As with any other business, the global and especially national economy has a trickle down effect on the landscape industry. One big economic measure that affects all industries is inflation. Generally, rates of inflation around 3 percent per year are pretty normal, but when this past April inflation ran up to its highest rate in nearly 12 years, there is reason to take precautions. This means prices are increasing, especially for energy commodities such as oil and thus gas, as well as labor shortages, as companies are forced to increase pay. Also affecting the landscaping industry, the prices of used trucks and cars surged up 10 percent in just April, indicating that we may be in for some super inflation later this year. With that being said, we want you to be prepared as you take on this coming economic inevitability, so we put this blog together to better help you understand what you can do to not only weather the storm but be successful during an inflationary period.
Simply put, until your customers are able to foot the bill for increased landscaping and maintenance prices, you will need to be able to pay the bills. You can do this by selling off unused items or equipment, small or large. Remember, every dollar counts. Having liquid cash to be able to keep you afloat should you begin to suffer, is the necessary action you must take, to make sure that should the worst-case scenario occur, you are ready.
As a landscape supply store, we too would be affected by inflation, inevitably having to raise prices in accordance with the economy. And we can promise you we wouldn’t be the only one, as all vendors increased prices to be competitive. To combat this, stockpile now, from mulch to rock, you can get it now at a cheaper price, and get one up on your competitor by paying a 20 percent higher price. Come visit us at Nature’s Mulch, and we would be happy to assist you with any bulk landscape supply purchases.
There are many ways to go about this, but we would recommend doing a company audit. Identify waste and inefficiencies, and make sure your systems are all in place so that you are not overpaying employees, making costly mistakes, or spending unnecessary money. Every dollar counts, so make sure you can track it all.
If we begin to see rapid inflation, you cannot immediately begin to charge your clients an arm and a leg for the same service they have been getting for years. However, use small price increases to slowly bump up the price, in accordance with the true market value of your service. Additionally, you can begin to upsell extra services to current customers, such as lawn treatments, mosquito treatments, or irrigation installs. There are costs involved with the landscaping services you provide, so make sure you are charging adequately to cover those costs and make a profit.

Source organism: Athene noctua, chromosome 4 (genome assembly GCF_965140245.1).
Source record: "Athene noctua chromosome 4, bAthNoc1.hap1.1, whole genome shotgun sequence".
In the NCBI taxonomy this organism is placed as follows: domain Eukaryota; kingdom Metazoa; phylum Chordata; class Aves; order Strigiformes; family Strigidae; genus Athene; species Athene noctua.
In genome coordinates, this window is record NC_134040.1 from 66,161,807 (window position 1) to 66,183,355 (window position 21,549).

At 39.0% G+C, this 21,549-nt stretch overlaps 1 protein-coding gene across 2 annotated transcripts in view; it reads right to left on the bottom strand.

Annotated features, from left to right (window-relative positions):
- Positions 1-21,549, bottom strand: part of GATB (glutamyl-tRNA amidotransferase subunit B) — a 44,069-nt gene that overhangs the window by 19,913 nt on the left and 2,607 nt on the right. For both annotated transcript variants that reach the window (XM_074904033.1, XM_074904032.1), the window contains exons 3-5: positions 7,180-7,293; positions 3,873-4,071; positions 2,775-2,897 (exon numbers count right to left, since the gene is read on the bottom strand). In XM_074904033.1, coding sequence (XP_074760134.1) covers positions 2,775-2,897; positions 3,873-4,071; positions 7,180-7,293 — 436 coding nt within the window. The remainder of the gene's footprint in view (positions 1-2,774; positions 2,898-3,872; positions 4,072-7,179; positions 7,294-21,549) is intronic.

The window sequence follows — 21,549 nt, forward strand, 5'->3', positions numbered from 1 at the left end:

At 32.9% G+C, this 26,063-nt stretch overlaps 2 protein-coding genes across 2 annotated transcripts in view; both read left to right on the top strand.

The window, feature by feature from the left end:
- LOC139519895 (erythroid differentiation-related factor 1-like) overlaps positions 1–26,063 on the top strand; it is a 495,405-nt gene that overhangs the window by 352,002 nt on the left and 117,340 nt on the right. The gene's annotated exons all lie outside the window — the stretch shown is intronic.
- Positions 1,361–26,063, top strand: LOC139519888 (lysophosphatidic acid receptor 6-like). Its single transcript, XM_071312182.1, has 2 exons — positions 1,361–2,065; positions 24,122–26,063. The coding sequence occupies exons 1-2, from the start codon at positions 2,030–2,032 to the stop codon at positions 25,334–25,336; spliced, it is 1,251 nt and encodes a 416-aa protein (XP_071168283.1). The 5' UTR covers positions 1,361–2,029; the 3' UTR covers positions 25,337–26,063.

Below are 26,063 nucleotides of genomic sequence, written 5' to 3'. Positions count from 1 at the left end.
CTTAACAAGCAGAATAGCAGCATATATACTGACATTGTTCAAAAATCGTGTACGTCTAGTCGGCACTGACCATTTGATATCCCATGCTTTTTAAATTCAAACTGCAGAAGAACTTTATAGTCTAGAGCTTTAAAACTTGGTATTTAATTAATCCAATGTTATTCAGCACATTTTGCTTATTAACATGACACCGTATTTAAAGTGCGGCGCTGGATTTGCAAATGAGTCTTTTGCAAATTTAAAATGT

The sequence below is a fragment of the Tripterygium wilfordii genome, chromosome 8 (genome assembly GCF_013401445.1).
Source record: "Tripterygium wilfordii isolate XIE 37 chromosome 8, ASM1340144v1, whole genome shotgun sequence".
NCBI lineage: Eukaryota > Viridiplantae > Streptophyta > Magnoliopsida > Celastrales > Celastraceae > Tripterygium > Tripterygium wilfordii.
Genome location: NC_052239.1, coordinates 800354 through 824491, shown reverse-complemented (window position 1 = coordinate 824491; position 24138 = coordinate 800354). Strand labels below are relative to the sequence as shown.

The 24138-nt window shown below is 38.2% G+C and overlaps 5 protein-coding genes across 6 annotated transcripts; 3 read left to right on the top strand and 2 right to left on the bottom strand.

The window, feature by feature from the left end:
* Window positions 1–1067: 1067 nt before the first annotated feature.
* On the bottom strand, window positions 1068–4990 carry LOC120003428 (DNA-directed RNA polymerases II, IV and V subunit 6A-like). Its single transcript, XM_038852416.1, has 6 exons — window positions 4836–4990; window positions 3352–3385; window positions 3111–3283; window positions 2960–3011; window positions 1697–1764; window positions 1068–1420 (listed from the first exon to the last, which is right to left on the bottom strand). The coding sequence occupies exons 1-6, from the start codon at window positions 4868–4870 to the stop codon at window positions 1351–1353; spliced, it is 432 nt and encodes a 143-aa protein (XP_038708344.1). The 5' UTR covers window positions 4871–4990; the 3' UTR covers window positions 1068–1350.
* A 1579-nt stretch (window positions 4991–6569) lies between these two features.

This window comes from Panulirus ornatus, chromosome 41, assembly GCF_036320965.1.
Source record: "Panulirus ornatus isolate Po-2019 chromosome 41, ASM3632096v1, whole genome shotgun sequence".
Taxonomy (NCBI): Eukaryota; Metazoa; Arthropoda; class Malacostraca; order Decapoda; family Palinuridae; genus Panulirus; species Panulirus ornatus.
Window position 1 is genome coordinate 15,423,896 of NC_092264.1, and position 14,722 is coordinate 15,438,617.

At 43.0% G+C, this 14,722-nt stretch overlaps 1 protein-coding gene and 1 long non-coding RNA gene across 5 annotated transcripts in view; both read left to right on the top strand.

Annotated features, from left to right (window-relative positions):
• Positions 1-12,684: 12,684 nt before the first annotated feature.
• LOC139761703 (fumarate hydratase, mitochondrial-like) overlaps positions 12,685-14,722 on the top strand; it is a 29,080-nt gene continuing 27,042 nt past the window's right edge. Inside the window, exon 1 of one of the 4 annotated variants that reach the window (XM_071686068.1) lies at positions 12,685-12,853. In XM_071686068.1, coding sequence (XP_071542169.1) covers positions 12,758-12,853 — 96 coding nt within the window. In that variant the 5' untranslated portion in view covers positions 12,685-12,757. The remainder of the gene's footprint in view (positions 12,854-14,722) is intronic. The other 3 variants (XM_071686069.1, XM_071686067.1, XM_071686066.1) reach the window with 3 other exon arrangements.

While this may sound ominous, you have to remember that your services are valuable and that no matter the economic conditions, your clients have an obligation to pay you what you are owed. If they cannot pay, they simply should not be using your services. Obviously, there are extraneous circumstances but do not allow yourself or your guys to sell yourself short, and leave money on the table.
With a labor shortage more than likely, you need to incentivize your well-performing employees to stay. To cut unnecessary spending, you need to assess and get rid of those who are not up to par. You definitely want to avoid having to go through the hiring process in such a tough economic time. Treat your employees right, and they will reward you with loyalty and hard work. Great employees leave for a variety of reasons, but there are a few that seem to be more common. Lateral moves for better pay are most common, as well as being overworked, and looking for a better work-life balance. They could also have problems with the ideals of the company, or the company culture. They may even be uncomfortable with the financial future of the company, especially in an inflationary period. All of these issues are yours to maneuver through, and asking your employees how they feel is important in doing so. Survey your employees, and keep them happy. We often use the phrase “trim the fat”, removing excess, and keeping the hardworking muscle that keeps your company going.
Many landscaping companies lack the numbers behind many of their day-to-day actions. You cannot change what you can’t track, so implementing a routing system to generate smarter routes, or adding a GPS system to trucks to ensure employee efficiency are both great ideas. The installation of a general business management software that includes modules such as a CRM, payroll and reporting can allow your company assessment to be accurate, and for you to make informed decisions.